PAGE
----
“I ALWAYS TELL MY CLIENTS THAT FLOOD TIDES CAN EITHER BE A GIFT FROM GOD OR A CURSE BESTOWED UPON US BY MOTHER NATURE.”
Targeting tailing redfish on flood tides, from Homosassa all the way north to Yankeetown is one of the most unique fishing opportunities for anglers found anywhere in Florida. Something about seeing a tail slowly cutting through the top of the water column, surrounded by short spartina grass, on a flat that is only covered by water a few times a month is simply special. Watching these fish casually tail their way through the flat, digging their noses in the mud looking for a shrimp or fiddler crab is almost as entertaining as watching them eat after a perfectly placed cast.
So what is a Flood Tide? A flood tide is a larger than normal tide that pushes water onto spartina grass flats and floods mangroves, allowing redfish to feast on the thousands of crabs that live there. In Florida our flood tides typically occur around the months of September and October and during these tidal phases our average tide rises from 2-3 ft to 3.8-5ft depending on the direction of the wind. On average the Nature Coast will see around 10-15 of these tides per year and for those anglers that try to home in on these particular tidal phases a tide chart is the best resource for trying to nail down these flood tides.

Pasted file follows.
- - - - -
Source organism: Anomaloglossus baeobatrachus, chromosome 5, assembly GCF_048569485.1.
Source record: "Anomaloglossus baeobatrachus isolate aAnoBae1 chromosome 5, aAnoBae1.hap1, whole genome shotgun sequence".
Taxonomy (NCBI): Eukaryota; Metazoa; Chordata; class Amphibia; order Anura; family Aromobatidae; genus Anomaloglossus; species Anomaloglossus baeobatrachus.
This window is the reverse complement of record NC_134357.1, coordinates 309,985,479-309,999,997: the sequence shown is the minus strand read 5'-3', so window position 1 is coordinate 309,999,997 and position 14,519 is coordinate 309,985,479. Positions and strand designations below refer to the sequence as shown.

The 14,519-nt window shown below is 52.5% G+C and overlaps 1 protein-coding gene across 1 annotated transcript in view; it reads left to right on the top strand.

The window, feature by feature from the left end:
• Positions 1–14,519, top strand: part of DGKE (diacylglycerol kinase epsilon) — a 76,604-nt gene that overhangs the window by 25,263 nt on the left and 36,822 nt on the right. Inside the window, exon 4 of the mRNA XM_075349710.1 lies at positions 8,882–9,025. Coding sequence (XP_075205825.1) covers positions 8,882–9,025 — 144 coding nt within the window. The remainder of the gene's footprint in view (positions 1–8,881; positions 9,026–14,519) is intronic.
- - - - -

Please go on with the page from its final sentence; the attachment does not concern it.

So what is so special about fishing a Flood Tide? The beauty of fishing for flood tide Redfish is that it gives anglers the opportunity to target fish in areas where they normally can’t be targeted. Most of the time these Redfish get so caught up on foraging that they often let their guard down making these fish easier to target. When fishing flood tides anglers usually want to start around 2 hours before high tide, so they can be in a prime location as the fish start to move onto the flat with the incoming tide. Usually the best action is going to be around the last hour of incoming and the first hour of outgoing, depending on the height of the tide for that day. Flood tide Redfish are actively feeding while on these flats, so after about 2 hours you start to see fewer tails because, as you can imagine, most of the fish are full after gorging on the buffet of crabs. This is, however, not always the case, especially during late summer when fish seem to feed nonstop through the tide.
As most flood tide anglers will tell you “keeping your eyes open for tails or surface commotion” is just as important as a good cast. Also realizing that not every fish on the flat will be a Redfish is equally important. Sheepshead, Black Drum, Snapper, and even Snook are also common on these flats but the one thing that all of these fish have in common is that they’re all on this flat to feed.
So if flood tide fishing sounds like a your next fishing adventure feel free to give the guides of Florida Fishing Adventures a call today.